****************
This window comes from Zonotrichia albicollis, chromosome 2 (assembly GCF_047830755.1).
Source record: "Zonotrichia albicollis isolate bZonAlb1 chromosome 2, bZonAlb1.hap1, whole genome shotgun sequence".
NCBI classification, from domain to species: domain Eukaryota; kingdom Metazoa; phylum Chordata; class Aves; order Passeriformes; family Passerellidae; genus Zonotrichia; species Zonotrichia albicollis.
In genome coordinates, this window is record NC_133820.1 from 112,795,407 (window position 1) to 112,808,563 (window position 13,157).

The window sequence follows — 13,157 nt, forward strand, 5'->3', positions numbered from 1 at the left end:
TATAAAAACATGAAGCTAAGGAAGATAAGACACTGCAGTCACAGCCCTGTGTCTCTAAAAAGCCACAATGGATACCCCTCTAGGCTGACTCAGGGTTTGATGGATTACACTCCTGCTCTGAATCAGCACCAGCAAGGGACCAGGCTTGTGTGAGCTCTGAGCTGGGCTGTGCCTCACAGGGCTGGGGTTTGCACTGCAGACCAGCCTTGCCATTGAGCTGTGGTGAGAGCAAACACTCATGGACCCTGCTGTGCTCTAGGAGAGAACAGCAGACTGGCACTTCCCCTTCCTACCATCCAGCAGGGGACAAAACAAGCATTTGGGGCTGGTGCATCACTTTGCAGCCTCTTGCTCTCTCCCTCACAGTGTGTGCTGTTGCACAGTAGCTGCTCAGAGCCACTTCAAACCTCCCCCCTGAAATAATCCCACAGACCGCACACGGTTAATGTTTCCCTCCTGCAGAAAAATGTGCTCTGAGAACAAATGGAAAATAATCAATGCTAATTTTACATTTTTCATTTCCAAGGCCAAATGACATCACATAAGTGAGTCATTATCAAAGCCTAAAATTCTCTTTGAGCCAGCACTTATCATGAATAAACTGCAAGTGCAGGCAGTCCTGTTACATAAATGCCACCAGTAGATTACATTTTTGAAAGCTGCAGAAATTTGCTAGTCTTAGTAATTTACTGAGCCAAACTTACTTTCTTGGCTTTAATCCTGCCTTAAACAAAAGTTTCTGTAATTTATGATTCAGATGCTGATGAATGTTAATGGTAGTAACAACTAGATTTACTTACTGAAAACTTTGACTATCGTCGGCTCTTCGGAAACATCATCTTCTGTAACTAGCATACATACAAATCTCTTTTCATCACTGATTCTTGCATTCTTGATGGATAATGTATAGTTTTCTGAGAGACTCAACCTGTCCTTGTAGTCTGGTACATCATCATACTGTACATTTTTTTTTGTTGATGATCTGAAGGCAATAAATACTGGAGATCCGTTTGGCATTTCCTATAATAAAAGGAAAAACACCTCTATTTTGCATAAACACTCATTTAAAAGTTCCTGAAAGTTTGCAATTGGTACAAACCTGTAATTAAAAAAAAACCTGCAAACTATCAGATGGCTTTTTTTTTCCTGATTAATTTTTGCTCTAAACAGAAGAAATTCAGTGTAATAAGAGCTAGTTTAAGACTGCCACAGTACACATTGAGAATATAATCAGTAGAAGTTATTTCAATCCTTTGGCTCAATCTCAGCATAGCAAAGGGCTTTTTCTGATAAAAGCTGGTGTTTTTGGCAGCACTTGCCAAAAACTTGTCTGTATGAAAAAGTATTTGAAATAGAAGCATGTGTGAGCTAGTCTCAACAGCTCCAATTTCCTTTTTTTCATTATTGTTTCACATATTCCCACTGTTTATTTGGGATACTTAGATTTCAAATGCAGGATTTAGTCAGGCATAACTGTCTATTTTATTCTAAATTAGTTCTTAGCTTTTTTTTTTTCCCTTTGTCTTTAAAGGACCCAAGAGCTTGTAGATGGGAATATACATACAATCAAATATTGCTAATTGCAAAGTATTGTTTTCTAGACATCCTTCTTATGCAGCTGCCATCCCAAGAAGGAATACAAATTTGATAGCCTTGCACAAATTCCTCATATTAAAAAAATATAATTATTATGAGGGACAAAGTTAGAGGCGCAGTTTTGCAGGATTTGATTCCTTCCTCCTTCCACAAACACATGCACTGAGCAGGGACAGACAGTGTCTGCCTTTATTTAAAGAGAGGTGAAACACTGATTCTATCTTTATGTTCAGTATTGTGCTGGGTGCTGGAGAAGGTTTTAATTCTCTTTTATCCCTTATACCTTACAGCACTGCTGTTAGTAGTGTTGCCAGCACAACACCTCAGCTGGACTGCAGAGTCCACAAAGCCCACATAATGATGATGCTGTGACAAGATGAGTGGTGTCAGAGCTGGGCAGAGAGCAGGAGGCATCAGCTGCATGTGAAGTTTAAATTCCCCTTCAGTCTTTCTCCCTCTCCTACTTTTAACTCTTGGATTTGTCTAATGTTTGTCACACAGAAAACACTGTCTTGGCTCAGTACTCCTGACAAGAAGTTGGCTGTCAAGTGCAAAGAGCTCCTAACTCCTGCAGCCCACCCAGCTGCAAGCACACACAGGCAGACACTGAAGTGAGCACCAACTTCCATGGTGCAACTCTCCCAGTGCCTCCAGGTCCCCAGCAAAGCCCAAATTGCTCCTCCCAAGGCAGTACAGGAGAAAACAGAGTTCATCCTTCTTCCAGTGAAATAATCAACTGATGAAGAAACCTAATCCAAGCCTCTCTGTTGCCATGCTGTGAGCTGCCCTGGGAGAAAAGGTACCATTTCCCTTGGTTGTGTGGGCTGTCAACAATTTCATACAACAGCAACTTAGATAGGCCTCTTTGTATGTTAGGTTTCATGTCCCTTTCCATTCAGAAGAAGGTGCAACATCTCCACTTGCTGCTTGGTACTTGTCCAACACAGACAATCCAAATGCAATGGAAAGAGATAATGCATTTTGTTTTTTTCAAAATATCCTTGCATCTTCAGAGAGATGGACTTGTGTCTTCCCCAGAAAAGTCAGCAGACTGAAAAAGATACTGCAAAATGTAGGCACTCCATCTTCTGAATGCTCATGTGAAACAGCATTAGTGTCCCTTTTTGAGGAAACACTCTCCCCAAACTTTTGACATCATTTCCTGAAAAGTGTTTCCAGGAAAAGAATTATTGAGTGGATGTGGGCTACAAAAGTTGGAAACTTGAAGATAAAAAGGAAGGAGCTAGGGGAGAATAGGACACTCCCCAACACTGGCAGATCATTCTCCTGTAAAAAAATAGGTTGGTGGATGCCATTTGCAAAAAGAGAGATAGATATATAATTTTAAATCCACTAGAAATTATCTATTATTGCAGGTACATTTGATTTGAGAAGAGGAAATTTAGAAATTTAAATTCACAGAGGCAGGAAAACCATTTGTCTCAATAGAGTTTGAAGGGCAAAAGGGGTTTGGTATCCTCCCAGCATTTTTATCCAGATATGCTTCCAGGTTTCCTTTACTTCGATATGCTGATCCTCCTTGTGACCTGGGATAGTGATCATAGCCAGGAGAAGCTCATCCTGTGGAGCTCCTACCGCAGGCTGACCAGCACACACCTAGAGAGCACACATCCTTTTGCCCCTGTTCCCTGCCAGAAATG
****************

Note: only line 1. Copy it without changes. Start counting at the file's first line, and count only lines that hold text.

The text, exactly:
This window comes from Zonotrichia albicollis, chromosome 2 (assembly GCF_047830755.1).